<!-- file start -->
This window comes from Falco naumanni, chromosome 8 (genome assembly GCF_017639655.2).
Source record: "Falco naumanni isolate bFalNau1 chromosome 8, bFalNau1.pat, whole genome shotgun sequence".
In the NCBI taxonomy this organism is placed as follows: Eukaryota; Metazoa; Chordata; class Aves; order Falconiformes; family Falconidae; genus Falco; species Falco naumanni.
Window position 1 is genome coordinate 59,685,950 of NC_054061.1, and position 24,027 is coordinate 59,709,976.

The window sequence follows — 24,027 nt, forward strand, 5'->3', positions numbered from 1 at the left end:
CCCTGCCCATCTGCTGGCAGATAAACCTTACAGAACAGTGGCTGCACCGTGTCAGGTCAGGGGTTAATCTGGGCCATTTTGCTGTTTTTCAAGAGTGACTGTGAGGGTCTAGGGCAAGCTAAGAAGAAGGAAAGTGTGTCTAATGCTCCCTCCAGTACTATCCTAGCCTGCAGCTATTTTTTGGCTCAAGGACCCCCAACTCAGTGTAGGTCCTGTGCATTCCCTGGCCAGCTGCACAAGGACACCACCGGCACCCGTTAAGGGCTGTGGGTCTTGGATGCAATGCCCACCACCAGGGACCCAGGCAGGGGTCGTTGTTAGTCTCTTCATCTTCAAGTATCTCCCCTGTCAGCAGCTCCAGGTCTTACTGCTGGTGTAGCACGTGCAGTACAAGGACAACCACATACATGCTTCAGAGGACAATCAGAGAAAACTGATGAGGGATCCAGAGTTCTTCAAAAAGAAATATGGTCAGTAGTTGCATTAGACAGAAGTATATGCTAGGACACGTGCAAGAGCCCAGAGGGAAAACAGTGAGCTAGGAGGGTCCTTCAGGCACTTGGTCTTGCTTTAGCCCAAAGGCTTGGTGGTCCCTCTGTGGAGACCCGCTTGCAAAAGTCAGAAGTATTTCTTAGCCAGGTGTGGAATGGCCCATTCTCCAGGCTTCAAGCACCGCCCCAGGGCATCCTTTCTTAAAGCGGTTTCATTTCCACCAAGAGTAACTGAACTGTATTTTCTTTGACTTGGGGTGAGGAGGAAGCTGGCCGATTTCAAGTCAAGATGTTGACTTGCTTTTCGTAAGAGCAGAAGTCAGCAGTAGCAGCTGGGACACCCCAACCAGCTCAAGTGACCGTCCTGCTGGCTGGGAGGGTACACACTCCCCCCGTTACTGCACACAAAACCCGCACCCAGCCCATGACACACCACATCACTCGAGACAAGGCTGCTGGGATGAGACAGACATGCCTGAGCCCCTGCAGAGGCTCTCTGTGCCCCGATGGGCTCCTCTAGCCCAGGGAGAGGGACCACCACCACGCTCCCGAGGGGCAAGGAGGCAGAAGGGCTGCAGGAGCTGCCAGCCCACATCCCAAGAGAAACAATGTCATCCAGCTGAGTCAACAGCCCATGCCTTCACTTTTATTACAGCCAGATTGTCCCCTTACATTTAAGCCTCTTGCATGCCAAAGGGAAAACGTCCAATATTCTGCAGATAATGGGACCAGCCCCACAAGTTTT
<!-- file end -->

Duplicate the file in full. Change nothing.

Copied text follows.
This window comes from Falco naumanni, chromosome 8 (genome assembly GCF_017639655.2).
Source record: "Falco naumanni isolate bFalNau1 chromosome 8, bFalNau1.pat, whole genome shotgun sequence".
In the NCBI taxonomy this organism is placed as follows: Eukaryota; Metazoa; Chordata; class Aves; order Falconiformes; family Falconidae; genus Falco; species Falco naumanni.
Window position 1 is genome coordinate 59,685,950 of NC_054061.1, and position 24,027 is coordinate 59,709,976.

The window sequence follows — 24,027 nt, forward strand, 5'->3', positions numbered from 1 at the left end:
CCCTGCCCATCTGCTGGCAGATAAACCTTACAGAACAGTGGCTGCACCGTGTCAGGTCAGGGGTTAATCTGGGCCATTTTGCTGTTTTTCAAGAGTGACTGTGAGGGTCTAGGGCAAGCTAAGAAGAAGGAAAGTGTGTCTAATGCTCCCTCCAGTACTATCCTAGCCTGCAGCTATTTTTTGGCTCAAGGACCCCCAACTCAGTGTAGGTCCTGTGCATTCCCTGGCCAGCTGCACAAGGACACCACCGGCACCCGTTAAGGGCTGTGGGTCTTGGATGCAATGCCCACCACCAGGGACCCAGGCAGGGGTCGTTGTTAGTCTCTTCATCTTCAAGTATCTCCCCTGTCAGCAGCTCCAGGTCTTACTGCTGGTGTAGCACGTGCAGTACAAGGACAACCACATACATGCTTCAGAGGACAATCAGAGAAAACTGATGAGGGATCCAGAGTTCTTCAAAAAGAAATATGGTCAGTAGTTGCATTAGACAGAAGTATATGCTAGGACACGTGCAAGAGCCCAGAGGGAAAACAGTGAGCTAGGAGGGTCCTTCAGGCACTTGGTCTTGCTTTAGCCCAAAGGCTTGGTGGTCCCTCTGTGGAGACCCGCTTGCAAAAGTCAGAAGTATTTCTTAGCCAGGTGTGGAATGGCCCATTCTCCAGGCTTCAAGCACCGCCCCAGGGCATCCTTTCTTAAAGCGGTTTCATTTCCACCAAGAGTAACTGAACTGTATTTTCTTTGACTTGGGGTGAGGAGGAAGCTGGCCGATTTCAAGTCAAGATGTTGACTTGCTTTTCGTAAGAGCAGAAGTCAGCAGTAGCAGCTGGGACACCCCAACCAGCTCAAGTGACCGTCCTGCTGGCTGGGAGGGTACACACTCCCCCCGTTACTGCACACAAAACCCGCACCCAGCCCATGACACACCACATCACTCGAGACAAGGCTGCTGGGATGAGACAGACATGCCTGAGCCCCTGCAGAGGCTCTCTGTGCCCCGATGGGCTCCTCTAGCCCAGGGAGAGGGACCACCACCACGCTCCCGAGGGGCAAGGAGGCAGAAGGGCTGCAGGAGCTGCCAGCCCACATCCCAAGAGAAACAATGTCATCCAGCTGAGTCAACAGCCCATGCCTTCACTTTTATTACAGCCAGATTGTCCCCTTACATTTAAGCCTCTTGCATGCCAAAGGGAAAACGTCCAATATTCTGCAGATAATGGGACCAGCCCCACAAGTTTT